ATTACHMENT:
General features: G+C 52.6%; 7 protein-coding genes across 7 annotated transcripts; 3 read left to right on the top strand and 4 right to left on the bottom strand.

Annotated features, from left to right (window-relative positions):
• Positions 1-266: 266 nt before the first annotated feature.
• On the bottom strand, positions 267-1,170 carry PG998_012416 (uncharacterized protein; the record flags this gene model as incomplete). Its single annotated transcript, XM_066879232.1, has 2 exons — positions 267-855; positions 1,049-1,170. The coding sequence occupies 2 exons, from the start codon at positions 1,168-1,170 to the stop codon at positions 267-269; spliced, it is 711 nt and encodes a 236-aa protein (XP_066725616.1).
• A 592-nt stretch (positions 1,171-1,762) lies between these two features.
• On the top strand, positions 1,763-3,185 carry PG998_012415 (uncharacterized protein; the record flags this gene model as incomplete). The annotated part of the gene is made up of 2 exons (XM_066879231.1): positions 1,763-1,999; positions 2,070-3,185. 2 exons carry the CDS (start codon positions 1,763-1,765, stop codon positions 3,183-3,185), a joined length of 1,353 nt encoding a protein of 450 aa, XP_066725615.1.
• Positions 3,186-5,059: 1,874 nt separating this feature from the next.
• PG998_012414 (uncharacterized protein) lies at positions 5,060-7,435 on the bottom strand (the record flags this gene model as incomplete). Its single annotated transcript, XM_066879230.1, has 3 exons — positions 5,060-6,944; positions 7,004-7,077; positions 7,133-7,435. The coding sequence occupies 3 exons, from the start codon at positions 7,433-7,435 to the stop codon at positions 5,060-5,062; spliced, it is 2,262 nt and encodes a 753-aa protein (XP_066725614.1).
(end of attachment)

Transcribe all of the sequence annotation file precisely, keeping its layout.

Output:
General features: G+C 52.6%; 7 protein-coding genes across 7 annotated transcripts; 3 read left to right on the top strand and 4 right to left on the bottom strand.

Annotated features, from left to right (window-relative positions):
• Positions 1-266: 266 nt before the first annotated feature.
• On the bottom strand, positions 267-1,170 carry PG998_012416 (uncharacterized protein; the record flags this gene model as incomplete). Its single annotated transcript, XM_066879232.1, has 2 exons — positions 267-855; positions 1,049-1,170. The coding sequence occupies 2 exons, from the start codon at positions 1,168-1,170 to the stop codon at positions 267-269; spliced, it is 711 nt and encodes a 236-aa protein (XP_066725616.1).
• A 592-nt stretch (positions 1,171-1,762) lies between these two features.
• On the top strand, positions 1,763-3,185 carry PG998_012415 (uncharacterized protein; the record flags this gene model as incomplete). The annotated part of the gene is made up of 2 exons (XM_066879231.1): positions 1,763-1,999; positions 2,070-3,185. 2 exons carry the CDS (start codon positions 1,763-1,765, stop codon positions 3,183-3,185), a joined length of 1,353 nt encoding a protein of 450 aa, XP_066725615.1.
• Positions 3,186-5,059: 1,874 nt separating this feature from the next.
• PG998_012414 (uncharacterized protein) lies at positions 5,060-7,435 on the bottom strand (the record flags this gene model as incomplete). Its single annotated transcript, XM_066879230.1, has 3 exons — positions 5,060-6,944; positions 7,004-7,077; positions 7,133-7,435. The coding sequence occupies 3 exons, from the start codon at positions 7,433-7,435 to the stop codon at positions 5,060-5,062; spliced, it is 2,262 nt and encodes a 753-aa protein (XP_066725614.1).